Data Availability: Study 1 data was provided directly by JGive with their permission to publish research findings and remained within their terms and conditions. Data, analysis scripts, and survey materials for Studies 2 and 3 are available on Open Science Framework (OSF) at https://osf.io/rb8s2/?view_only=80cf75c84fe940cf8860b6cb22633dde. Study 1 data is proprietary and cannot be shared publicly.
Funding: CM Grant #766/19 Israel Science Foundation (ISF) www.isf.org.il The funders had no role in study design, data collection and analysis, decision to publish, or preparation of the manuscript.
Competing interests: The authors have declared that no competing interests exist.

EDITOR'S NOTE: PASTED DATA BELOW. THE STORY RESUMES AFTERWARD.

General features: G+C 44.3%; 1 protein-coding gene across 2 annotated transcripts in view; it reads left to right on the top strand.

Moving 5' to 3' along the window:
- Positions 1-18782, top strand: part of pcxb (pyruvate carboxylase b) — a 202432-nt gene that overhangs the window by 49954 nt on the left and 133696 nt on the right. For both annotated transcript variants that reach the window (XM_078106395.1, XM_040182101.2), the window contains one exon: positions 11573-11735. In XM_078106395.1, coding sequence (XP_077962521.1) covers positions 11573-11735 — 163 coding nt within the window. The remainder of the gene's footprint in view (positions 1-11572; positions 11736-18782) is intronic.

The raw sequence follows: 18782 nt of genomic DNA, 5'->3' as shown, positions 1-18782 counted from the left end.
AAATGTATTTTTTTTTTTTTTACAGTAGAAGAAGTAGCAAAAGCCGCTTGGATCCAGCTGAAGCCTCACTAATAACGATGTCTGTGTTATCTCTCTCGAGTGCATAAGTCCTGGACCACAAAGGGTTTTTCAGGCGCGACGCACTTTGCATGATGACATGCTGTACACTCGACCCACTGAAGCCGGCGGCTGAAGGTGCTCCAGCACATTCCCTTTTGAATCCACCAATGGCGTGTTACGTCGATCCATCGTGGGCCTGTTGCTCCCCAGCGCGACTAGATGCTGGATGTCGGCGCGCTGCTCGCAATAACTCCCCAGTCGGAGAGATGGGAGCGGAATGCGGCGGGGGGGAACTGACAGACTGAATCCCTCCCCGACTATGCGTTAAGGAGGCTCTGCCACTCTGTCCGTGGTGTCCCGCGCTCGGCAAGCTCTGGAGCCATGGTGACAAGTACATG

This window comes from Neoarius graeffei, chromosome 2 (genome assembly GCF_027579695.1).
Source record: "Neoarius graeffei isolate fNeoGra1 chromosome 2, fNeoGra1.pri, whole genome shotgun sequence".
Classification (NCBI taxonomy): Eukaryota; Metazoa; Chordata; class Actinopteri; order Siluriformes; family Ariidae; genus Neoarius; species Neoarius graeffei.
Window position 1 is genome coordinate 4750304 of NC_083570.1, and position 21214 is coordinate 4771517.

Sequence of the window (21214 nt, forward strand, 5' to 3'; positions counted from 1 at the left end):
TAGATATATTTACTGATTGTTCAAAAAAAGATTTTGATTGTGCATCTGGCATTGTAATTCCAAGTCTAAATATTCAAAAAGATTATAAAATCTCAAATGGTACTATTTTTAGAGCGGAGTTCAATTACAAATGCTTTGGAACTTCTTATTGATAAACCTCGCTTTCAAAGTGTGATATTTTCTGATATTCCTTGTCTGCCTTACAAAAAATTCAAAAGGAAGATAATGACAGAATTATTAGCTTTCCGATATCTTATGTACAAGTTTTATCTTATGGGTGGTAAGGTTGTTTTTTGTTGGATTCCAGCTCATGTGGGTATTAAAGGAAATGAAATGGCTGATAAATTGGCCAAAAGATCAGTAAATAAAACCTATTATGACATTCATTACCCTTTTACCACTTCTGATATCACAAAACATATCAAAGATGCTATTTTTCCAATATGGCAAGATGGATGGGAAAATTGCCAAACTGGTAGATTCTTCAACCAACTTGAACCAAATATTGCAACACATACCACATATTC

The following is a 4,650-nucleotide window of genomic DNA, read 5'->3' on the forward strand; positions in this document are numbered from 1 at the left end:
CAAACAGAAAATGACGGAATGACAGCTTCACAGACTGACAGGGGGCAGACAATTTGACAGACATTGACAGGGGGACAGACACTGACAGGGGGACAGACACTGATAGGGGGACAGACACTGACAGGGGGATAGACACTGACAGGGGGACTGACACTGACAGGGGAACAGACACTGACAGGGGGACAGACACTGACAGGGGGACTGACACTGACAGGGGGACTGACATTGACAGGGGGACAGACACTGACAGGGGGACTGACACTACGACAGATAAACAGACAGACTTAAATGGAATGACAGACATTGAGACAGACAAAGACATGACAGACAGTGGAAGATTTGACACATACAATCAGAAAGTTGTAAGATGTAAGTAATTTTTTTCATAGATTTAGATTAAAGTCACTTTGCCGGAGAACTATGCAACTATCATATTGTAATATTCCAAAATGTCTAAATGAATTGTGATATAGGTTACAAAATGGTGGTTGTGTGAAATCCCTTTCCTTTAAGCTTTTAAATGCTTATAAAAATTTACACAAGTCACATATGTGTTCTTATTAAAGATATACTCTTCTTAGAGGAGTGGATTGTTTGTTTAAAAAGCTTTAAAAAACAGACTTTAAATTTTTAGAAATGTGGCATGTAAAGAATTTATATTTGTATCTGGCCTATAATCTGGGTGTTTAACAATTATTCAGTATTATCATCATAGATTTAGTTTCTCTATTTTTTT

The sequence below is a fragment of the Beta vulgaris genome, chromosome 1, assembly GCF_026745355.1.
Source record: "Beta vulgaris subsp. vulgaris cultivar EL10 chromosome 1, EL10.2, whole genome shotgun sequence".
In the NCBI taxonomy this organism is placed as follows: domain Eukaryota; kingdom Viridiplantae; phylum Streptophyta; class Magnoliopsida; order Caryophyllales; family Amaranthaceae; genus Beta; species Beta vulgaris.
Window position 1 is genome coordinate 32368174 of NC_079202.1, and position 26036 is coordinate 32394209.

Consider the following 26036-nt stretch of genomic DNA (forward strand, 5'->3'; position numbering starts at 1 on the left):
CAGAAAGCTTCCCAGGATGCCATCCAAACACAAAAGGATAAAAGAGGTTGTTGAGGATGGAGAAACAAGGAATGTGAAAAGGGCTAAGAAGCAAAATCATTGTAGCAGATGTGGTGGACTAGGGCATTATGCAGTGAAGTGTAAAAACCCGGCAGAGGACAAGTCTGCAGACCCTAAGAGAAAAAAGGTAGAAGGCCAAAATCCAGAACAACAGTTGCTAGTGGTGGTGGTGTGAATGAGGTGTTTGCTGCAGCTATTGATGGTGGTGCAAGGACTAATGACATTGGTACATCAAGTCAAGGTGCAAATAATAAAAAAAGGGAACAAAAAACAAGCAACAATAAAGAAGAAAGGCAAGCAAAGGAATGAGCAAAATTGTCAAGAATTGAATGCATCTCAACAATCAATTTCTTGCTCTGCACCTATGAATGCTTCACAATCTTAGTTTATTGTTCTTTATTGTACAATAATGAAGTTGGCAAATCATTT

Online fundraising for philanthropic causes is becoming an increasingly popular method to tackle humanity’s most pressing problems. With the rising prevalence of online fundraisers, it is common for fundraising websites to present live, up-to-date giving metrics for hosted campaigns to potential donors. For example, many online fundraising platforms display information such as the number of donors to the campaign and the percentage of the campaign goal reached to potential donors. Perhaps one reason why fundraisers provide this information is because they believe that people will give more as the campaign grows in popularity and support (i.e., social proof), as measured by the number of donors and progress towards the campaign goal. But given that only 22.4% of campaigns globally reach their funding goals , is this assumption correct?